Clearford Expands Service Offering into Remote Operations
Clearford continues to leverage operations skills by expanding into remote operations of Mining, and Oil and Gas facilities.
Clearford started as a small company offering a wastewater collection system based on the effluent sewer. with less than 10 employees and a service area comprising a few installed sites, Clearford operated in a narrow wastewater treatment niche: Design-Build of decentralized wastewater collection systems.
Repositioning the company into Ontario’s largest operator of private water and wastewater systems required a series of acquisitions and the consolidation of several smaller operating companies.
Today, with over 100 employees and an operations territory that spans 140,000 square kilometres, Clearford is now in position to service Canadian communities beyond Ontario.
Remote water and wastewater operations—the newest addition to Clearford’s Operations Group, providing water and wastewater treatment services to remote locations for Mining and Oil and Gas companies. When expanding services, it is important to communicate the new service. In this article, you will discover what defines remote operations and the five strategies Clearford is utilizing to expand into this service area.
1. Defining Remote Operations
What does remote operation mean to Clearford? Remote operations refers to operating a water and/or wastewater treatment system at a remote location, sometimes accessible only by small aircraft. While specific operators are recruited for these positions, qualified staff within Clearford’s operations group are given the opportunity to work on these interesting and challenging assignments.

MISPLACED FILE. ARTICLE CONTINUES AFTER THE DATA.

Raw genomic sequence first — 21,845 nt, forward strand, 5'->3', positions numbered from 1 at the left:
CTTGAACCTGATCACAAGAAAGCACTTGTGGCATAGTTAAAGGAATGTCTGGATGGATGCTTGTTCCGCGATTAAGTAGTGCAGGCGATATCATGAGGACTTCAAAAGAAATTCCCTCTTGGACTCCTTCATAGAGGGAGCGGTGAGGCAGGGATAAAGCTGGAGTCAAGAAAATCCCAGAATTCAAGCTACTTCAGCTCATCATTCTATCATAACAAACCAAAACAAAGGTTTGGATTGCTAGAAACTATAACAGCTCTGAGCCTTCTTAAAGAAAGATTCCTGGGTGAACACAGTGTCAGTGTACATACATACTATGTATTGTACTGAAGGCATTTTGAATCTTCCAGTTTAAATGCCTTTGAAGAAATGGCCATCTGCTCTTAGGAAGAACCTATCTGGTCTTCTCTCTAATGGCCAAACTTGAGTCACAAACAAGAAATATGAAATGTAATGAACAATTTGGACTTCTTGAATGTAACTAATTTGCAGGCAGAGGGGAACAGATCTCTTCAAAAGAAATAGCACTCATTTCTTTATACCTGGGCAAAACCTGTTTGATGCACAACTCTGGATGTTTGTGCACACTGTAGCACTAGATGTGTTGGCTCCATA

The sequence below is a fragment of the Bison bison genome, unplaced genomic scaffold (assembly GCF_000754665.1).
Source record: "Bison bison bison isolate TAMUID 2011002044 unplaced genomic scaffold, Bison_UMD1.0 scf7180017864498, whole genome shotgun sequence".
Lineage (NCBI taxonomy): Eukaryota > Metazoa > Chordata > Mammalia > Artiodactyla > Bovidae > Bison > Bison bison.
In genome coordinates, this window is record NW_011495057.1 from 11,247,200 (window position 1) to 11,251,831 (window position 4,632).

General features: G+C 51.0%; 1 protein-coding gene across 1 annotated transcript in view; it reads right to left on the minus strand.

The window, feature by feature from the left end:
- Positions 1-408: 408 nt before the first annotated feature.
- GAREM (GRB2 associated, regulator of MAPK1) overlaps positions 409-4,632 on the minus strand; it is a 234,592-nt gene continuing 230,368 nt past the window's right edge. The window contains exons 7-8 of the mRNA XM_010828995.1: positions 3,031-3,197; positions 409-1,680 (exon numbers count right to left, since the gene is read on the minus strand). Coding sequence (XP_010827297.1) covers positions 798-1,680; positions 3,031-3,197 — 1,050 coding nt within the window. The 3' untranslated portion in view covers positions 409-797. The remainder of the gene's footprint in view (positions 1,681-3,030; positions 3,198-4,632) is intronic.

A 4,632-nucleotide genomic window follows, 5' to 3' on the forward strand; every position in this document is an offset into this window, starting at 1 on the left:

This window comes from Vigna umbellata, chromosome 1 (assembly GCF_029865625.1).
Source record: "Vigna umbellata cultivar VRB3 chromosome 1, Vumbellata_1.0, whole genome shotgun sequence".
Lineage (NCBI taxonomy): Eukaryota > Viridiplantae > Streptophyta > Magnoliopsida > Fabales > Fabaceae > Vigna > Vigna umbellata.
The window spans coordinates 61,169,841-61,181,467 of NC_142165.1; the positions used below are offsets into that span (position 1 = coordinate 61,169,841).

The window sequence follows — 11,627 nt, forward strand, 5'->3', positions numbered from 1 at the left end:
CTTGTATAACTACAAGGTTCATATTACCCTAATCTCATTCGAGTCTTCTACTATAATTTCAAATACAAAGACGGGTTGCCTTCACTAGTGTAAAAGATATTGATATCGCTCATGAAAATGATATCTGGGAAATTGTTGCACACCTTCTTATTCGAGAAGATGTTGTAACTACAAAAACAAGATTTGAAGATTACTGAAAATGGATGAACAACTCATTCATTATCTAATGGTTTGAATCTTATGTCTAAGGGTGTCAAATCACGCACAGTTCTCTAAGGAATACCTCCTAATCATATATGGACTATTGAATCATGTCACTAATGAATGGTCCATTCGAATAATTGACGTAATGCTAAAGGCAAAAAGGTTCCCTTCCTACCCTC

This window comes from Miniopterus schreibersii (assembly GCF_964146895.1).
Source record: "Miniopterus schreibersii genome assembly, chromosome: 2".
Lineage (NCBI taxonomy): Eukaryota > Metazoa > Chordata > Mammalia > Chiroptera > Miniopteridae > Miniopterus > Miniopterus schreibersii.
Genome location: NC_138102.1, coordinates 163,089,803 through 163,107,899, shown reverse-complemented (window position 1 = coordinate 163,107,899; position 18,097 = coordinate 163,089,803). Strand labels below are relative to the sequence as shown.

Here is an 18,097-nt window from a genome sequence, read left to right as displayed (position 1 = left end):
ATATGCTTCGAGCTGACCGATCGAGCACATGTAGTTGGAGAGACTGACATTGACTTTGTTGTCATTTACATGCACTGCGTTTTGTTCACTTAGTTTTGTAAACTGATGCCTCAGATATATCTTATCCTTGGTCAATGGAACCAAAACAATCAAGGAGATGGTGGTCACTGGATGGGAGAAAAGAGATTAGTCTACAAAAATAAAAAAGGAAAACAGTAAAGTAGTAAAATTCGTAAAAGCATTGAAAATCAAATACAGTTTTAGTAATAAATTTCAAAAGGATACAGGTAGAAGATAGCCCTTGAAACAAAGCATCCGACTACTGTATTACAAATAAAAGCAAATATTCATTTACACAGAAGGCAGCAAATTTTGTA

In a recent blog post, Clearford Opens Tenth Operations Hub, Clearford describes the considerations and challenges of opening a new service hub in Thunder Bay, which is the first hub that does not share direct geographic boundaries with the other nine hubs.
The target market for the new Remote Operations Group are Mining, Oil and Gas, and First Nations.
To successfully move into these new markets, it is important to fully understand client expectations. Preparing for the foreseen and unforeseen circumstances, site-specific problem‑solving capabilities, and capacity to meet demands are key success factors.
Staffing a remote operations group begins with evaluating internal expertise. Providing a new opportunity to existing staff can present a unique career development path and allow for leveraging of existing talent within the company.
The remaining positions are filled with remote operations specialists, often with mining industry experience, resulting in a strong multidisciplinary team to operate a water and wastewater systems.
4. Identify Service Area Challenges
Expanding into a new service offering, in a new geographic area, presents several considerations. In addition to the mentioned staffing strategies, project management and Health and Safety protocols were intensified to ensure the remote and local staff were safe in the new work environment.
A staggered schedule optimized operations efficiencies for Ontario operators when temporarily relocating for the project-based assignment.
5. Corporate Image
A company’s image goes beyond equipping operations staff with branded gear and supplies. Developing key messaging helps illustrate Clearford’s corporate culture and the value Clearford’s services bring to our clients and their projects. Consistent communication across company channels, including website, newsletters, and social media, promotes company image and brand. Delivery of smart safe water and wastewater services deliver tangible benefits of cost-effective, eco-friendly, and scalable solutions in remote operations.